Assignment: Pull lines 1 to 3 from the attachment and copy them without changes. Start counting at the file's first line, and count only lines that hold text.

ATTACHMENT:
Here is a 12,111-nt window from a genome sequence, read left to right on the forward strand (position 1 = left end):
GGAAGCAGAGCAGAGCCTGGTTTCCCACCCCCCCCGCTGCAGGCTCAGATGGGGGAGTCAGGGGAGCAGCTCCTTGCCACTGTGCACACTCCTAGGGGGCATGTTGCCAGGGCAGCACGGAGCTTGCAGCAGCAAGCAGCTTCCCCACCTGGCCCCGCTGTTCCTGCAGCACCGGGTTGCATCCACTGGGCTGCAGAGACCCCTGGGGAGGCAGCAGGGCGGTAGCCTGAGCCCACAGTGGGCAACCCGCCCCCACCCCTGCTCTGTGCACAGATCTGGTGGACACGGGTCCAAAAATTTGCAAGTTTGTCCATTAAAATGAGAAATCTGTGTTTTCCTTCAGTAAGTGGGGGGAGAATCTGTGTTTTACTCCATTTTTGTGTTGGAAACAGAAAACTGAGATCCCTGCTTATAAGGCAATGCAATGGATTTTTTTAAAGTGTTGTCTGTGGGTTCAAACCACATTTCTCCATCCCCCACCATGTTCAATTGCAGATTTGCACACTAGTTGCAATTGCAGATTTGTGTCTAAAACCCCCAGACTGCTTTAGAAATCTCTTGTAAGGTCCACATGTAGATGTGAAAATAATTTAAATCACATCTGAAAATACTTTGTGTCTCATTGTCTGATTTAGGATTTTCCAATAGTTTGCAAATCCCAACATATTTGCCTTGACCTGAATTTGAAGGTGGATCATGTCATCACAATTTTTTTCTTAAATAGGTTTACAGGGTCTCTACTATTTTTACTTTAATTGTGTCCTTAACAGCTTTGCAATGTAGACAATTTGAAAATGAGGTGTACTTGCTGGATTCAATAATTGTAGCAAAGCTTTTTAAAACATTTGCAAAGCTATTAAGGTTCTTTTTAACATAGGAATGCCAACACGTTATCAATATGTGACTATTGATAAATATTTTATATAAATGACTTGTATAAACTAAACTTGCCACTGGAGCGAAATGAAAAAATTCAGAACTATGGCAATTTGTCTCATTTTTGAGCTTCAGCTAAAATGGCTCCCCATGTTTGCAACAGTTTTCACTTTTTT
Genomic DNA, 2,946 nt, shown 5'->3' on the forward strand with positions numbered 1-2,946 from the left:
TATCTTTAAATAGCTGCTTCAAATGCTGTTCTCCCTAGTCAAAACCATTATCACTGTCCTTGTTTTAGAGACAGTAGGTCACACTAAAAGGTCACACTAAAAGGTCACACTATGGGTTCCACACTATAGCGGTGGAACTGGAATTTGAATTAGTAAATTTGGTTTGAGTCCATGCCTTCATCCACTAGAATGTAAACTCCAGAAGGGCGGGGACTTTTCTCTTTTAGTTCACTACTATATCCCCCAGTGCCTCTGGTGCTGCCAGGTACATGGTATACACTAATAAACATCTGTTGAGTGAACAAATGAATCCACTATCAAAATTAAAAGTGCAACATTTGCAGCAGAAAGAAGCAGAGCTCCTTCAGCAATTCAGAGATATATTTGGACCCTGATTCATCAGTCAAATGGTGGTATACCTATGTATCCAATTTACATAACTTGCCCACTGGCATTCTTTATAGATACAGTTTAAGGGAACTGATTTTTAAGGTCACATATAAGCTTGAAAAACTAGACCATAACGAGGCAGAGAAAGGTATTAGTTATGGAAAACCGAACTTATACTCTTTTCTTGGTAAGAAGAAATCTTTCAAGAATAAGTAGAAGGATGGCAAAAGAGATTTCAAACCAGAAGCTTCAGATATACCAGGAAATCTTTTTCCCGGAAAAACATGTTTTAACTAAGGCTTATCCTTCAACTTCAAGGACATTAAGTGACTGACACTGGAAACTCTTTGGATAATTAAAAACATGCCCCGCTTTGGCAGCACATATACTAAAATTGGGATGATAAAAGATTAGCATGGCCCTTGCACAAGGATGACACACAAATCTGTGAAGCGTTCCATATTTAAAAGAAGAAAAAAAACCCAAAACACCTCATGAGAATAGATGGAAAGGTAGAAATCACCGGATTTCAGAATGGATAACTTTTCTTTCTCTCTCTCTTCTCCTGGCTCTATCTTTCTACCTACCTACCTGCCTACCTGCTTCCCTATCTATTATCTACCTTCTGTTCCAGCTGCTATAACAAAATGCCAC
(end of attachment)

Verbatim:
Here is a 12,111-nt window from a genome sequence, read left to right on the forward strand (position 1 = left end):
GGAAGCAGAGCAGAGCCTGGTTTCCCACCCCCCCCGCTGCAGGCTCAGATGGGGGAGTCAGGGGAGCAGCTCCTTGCCACTGTGCACACTCCTAGGGGGCATGTTGCCAGGGCAGCACGGAGCTTGCAGCAGCAAGCAGCTTCCCCACCTGGCCCCGCTGTTCCTGCAGCACCGGGTTGCATCCACTGGGCTGCAGAGACCCCTGGGGAGGCAGCAGGGCGGTAGCCTGAGCCCACAGTGGGCAACCCGCCCCCACCCCTGCTCTGTGCACAGATCTGGTGGACACGGGTCCAAAAATTTGCAAGTTTGTCCATTAAAATGAGAAATCTGTGTTTTCCTTCAGTAAGTGGGGGGAGAATCTGTGTTTTACTCCATTTTTGTGTTGGAAACAGAAAACTGAGATCCCTGCTTATAAGGCAATGCAATGGATTTTTTTAAAGTGTTGTCTGTGGGTTCAAACCACATTTCTCCATCCCCCACCATGTTCAATTGCAGATTTGCACACTAGTTGCAATTGCAGATTTGTGTCTAAAACCCCCAGACTGCTTTAGAAATCTCTTGTAAGGTCCACATGTAGATGTGAAAATAATTTAAATCACATCTGAAAATACTTTGTGTCTCATTGTCTGATTTAGGATTTTCCAATAGTTTGCAAATCCCAACATATTTGCCTTGACCTGAATTTGAAGGTGGATCATGTCATCACAATTTTTTTCTTAAATAGGTTTACAGGGTCTCTACTATTTTTACTTTAATTGTGTCCTTAACAGCTTTGCAATGTAGACAATTTGAAAATGAGGTGTACTTGCTGGATTCAATAATTGTAGCAAAGCTTTTTAAAACATTTGCAAAGCTATTAAGGTTCTTTTTAACATAGGAATGCCAACACGTTATCAATATGTGACTATTGATAAATATTTTATATAAATGACTTGTATAAACTAAACTTGCCACTGGAGCGAAATGAAAAAATTCAGAACTATGGCAATTTGTCTCATTTTTGAGCTTCAGCTAAAATGGCTCCCCATGTTTGCAACAGTTTTCACTTTTTT
Genomic DNA, 2,946 nt, shown 5'->3' on the forward strand with positions numbered 1-2,946 from the left: